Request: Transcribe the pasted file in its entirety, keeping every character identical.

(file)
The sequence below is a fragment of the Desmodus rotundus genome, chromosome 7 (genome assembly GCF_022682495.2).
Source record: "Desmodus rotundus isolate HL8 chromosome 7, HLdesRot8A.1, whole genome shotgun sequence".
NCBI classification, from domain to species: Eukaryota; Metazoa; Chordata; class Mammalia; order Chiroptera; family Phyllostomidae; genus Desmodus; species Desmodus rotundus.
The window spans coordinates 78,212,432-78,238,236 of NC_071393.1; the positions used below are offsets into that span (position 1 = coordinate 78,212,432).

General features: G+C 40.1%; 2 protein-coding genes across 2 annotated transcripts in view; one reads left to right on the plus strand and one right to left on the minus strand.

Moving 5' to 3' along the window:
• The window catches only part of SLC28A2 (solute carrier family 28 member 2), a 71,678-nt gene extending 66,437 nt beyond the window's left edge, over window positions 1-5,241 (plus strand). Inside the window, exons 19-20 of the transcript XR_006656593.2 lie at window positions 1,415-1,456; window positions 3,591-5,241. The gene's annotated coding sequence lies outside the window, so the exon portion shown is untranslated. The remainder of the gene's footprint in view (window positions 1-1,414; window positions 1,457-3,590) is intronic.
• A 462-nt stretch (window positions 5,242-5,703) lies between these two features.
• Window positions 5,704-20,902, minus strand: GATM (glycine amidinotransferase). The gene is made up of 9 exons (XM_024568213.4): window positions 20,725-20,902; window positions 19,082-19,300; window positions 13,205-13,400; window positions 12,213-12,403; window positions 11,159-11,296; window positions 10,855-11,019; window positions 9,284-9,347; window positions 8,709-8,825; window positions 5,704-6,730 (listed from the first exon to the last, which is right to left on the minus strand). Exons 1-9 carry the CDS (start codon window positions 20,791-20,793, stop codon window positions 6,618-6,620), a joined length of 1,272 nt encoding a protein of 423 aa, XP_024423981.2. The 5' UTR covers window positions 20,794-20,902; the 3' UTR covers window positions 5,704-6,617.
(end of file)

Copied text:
The sequence below is a fragment of the Desmodus rotundus genome, chromosome 7 (genome assembly GCF_022682495.2).
Source record: "Desmodus rotundus isolate HL8 chromosome 7, HLdesRot8A.1, whole genome shotgun sequence".
NCBI classification, from domain to species: Eukaryota; Metazoa; Chordata; class Mammalia; order Chiroptera; family Phyllostomidae; genus Desmodus; species Desmodus rotundus.
The window spans coordinates 78,212,432-78,238,236 of NC_071393.1; the positions used below are offsets into that span (position 1 = coordinate 78,212,432).

General features: G+C 40.1%; 2 protein-coding genes across 2 annotated transcripts in view; one reads left to right on the plus strand and one right to left on the minus strand.

Moving 5' to 3' along the window:
• The window catches only part of SLC28A2 (solute carrier family 28 member 2), a 71,678-nt gene extending 66,437 nt beyond the window's left edge, over window positions 1-5,241 (plus strand). Inside the window, exons 19-20 of the transcript XR_006656593.2 lie at window positions 1,415-1,456; window positions 3,591-5,241. The gene's annotated coding sequence lies outside the window, so the exon portion shown is untranslated. The remainder of the gene's footprint in view (window positions 1-1,414; window positions 1,457-3,590) is intronic.
• A 462-nt stretch (window positions 5,242-5,703) lies between these two features.
• Window positions 5,704-20,902, minus strand: GATM (glycine amidinotransferase). The gene is made up of 9 exons (XM_024568213.4): window positions 20,725-20,902; window positions 19,082-19,300; window positions 13,205-13,400; window positions 12,213-12,403; window positions 11,159-11,296; window positions 10,855-11,019; window positions 9,284-9,347; window positions 8,709-8,825; window positions 5,704-6,730 (listed from the first exon to the last, which is right to left on the minus strand). Exons 1-9 carry the CDS (start codon window positions 20,791-20,793, stop codon window positions 6,618-6,620), a joined length of 1,272 nt encoding a protein of 423 aa, XP_024423981.2. The 5' UTR covers window positions 20,794-20,902; the 3' UTR covers window positions 5,704-6,617.